The inspection came at a time when the local hospitals have made significant strides in financial control. For 2017/18, DBTH ended the year £5.2m ahead of plan with cost savings of over £11 million delivered. In May 2018, NHS Improvement (NHSI) confirmed that significant improvements had been made by DBTH in response to the financial governance issues that had arisen during 2015. These actions alongside the strengthening of board and management capacity and capability has led to the regulator removing the breach of licence, imposed three years earlier, acknowledging the increased confidence in the trust in providing financially sustainable high quality services for patients.

The Trust has also reported record lows of preventable harms such as pressure ulcers and falls with significant harm. These achievements are further complimented by sustained improvements in relation to meeting national targets for Clostridium Difficile infection rates, as well as maintaining a better than average performance in the organisation’s Hospital Standardised Mortality Ratio (an indicator of safety) to 87.42, well within the expected range of 100.

The reports published today (10 July) by the CQC are based on a combination of its inspection findings, information from the CQC’s Insights (intelligence monitoring system), and information provided by patients, the public, trust staff and other organisations.

England’s Chief Inspector of Hospitals has told Doncaster and Bassetlaw Teaching Hospitals NHS Foundation Trust that it must continue to make improvements following an inspection by the Care Quality Commission.

A team of CQC inspectors visited the trust in December 2017 and January 2018 to check the quality of four core services: urgent and emergency services, medical services, maternity services and children and young people services. In January CQC looked specifically at management and leadership to answer the key question: Is the trust well led?

As a result of this inspection the trust has again been rated Requires Improvement overall, although it was rated Good for being well-led, caring and responsiveness.

Inspectors found there was limited assurance about safety, especially within the urgent and emergency care services at Doncaster Royal Infirmary and Bassetlaw District General Hospital.

At the last inspection CQC had identified the need to improve triaging and initial assessment of patients in both emergency departments. At this inspection, the process had changed, although patients were still not receiving a timely assessment. There were extended waits for patients who walked into the department and those who arrived by ambulance which were a potential risk to patient safety.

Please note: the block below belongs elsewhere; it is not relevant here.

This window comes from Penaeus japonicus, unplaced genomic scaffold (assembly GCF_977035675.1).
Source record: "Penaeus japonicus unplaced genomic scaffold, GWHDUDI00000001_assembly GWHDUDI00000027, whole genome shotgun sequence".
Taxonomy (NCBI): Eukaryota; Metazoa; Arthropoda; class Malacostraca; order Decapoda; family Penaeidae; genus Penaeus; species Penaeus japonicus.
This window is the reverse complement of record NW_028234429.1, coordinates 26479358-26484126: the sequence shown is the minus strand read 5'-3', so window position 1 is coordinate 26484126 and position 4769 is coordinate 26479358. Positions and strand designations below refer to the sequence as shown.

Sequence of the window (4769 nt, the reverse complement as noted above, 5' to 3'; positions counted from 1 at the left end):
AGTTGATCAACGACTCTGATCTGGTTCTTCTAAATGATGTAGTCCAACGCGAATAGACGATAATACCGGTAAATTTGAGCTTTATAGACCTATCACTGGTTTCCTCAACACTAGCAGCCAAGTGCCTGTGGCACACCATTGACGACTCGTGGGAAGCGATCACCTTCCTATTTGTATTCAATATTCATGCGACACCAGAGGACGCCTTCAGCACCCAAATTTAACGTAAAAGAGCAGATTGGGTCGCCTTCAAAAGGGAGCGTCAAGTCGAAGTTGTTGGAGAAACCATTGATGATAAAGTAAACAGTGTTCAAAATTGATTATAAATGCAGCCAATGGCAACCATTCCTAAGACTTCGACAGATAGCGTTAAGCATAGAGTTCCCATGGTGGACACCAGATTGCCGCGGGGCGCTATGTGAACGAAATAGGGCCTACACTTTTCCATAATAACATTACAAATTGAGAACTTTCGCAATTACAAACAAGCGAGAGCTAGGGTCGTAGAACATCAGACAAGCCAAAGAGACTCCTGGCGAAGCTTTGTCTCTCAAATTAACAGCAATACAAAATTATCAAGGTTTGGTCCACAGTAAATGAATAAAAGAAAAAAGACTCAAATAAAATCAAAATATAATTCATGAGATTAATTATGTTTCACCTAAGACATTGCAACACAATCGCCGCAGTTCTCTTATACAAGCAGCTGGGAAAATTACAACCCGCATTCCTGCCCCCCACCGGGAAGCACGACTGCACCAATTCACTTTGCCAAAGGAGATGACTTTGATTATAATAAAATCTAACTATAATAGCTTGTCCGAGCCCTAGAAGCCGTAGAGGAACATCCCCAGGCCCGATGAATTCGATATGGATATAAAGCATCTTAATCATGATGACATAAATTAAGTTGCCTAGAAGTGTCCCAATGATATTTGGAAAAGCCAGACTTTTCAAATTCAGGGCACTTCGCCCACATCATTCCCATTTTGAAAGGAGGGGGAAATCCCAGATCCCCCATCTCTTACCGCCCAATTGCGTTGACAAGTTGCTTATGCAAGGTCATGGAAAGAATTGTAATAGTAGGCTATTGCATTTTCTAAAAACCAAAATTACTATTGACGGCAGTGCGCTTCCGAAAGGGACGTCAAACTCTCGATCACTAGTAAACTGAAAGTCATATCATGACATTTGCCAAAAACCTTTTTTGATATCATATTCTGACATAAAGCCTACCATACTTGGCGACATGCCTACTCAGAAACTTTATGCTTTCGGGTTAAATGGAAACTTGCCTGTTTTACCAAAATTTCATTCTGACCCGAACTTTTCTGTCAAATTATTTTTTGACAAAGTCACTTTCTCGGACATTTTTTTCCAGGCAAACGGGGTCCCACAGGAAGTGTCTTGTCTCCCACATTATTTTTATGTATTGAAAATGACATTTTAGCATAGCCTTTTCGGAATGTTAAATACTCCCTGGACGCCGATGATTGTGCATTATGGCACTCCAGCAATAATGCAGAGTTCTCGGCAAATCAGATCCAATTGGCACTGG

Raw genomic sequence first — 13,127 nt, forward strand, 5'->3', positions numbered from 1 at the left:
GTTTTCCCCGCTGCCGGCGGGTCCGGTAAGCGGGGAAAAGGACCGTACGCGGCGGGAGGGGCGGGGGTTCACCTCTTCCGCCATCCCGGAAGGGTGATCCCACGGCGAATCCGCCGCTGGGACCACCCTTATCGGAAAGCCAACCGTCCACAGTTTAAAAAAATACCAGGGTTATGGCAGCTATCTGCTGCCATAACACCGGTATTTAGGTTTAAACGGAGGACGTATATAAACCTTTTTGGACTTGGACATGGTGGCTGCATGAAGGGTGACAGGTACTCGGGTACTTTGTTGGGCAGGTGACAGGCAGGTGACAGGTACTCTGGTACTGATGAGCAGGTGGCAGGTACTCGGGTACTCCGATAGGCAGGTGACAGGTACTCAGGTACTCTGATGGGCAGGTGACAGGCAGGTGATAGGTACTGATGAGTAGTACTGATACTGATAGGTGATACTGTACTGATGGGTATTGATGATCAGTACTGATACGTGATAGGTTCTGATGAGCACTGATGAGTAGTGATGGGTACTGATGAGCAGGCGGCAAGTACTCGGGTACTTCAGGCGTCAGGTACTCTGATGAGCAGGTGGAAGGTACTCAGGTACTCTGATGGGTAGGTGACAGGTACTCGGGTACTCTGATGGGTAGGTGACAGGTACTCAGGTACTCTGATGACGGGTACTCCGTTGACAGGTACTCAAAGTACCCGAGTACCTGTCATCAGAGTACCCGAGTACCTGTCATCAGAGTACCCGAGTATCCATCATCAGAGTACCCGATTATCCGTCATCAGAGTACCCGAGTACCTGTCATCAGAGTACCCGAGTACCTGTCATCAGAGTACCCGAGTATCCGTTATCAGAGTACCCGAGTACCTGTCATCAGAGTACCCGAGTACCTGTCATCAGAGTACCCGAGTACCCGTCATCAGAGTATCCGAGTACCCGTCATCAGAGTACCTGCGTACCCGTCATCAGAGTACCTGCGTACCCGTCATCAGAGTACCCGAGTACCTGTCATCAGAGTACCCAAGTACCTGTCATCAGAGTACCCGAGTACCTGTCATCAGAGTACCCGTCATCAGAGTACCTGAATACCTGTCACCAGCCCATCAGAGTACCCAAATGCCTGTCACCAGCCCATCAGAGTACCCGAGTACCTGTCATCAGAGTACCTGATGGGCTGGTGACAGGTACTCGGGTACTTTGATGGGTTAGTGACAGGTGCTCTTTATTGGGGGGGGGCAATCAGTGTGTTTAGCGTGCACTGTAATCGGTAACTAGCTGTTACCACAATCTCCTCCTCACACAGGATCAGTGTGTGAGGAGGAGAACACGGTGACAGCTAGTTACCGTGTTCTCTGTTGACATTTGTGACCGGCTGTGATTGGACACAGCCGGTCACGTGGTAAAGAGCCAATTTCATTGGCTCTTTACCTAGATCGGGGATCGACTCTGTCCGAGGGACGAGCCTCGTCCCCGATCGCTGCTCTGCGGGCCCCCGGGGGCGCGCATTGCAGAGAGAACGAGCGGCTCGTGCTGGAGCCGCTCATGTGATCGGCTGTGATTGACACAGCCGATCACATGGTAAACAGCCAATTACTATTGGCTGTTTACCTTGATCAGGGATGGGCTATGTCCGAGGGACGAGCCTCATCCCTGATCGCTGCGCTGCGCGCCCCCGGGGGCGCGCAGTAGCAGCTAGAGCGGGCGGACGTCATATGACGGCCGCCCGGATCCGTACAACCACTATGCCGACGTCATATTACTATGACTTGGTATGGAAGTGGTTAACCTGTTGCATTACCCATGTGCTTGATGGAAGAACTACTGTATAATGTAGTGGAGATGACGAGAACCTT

Although staffing in the emergency departments had increased since the last inspection, neither department was meeting national guidance for the levels of consultant or paediatric trained nursing staff.

On medical wards, all areas visited were clean and well-maintained and staff practised safe infection control techniques. Staff assessed patients for risk of deterioration and escalated their care when necessary. There were safe medical and nurse staffing levels in place and staff said they were supported to develop professionally.

In maternity, the service was not meeting their target of 90% for women receiving one to one care in labour. Doctors and midwives were not up to date with mandatory training or appraisals. Some staff said morale was low.

In services for children and young people, staff cared for patients with kindness and compassion, ensuring they involved patients and their families. But there were significant gaps in the medical staffing.

At trust level, there had been a number of changes within the Board including a new chief executive and chairman who worked well together. The leadership team recognised the training needs of managers at all levels, including themselves, and worked to provide development opportunities for the future of the organisation.

The Chief Inspector of Hospitals, Professor Ted Baker, said:

“Since we last inspected, Doncaster and Bassetlaw Teaching Hospitals NHS Foundation Trust there has clearly been improvement in some areas.

“However it is disappointing that some significant concerns remain, particularly in emergency care where we found the service did not always have enough doctors or nursing staff of the right level to keep patients safe from avoidable harm.

“We found the ambulance handover bays and the overflow areas were cramped and did not provide confidentiality or dignity for patients, who were being nursed in close proximity to each other in an open area.

“I note that since our previous inspection, the trust has appointed a new Chair and Chief Executive who, together with other executive team members, have made efforts to improve services- but we do need to see further progress and improvements embedded.

“We will return in due course to monitor and check that these significant improvements have been made.”

CQC has identified 19 areas where the trust must take action to meet its legal requirements. Full reports including the latest ratings are available at:

The reports are published on the CQC website at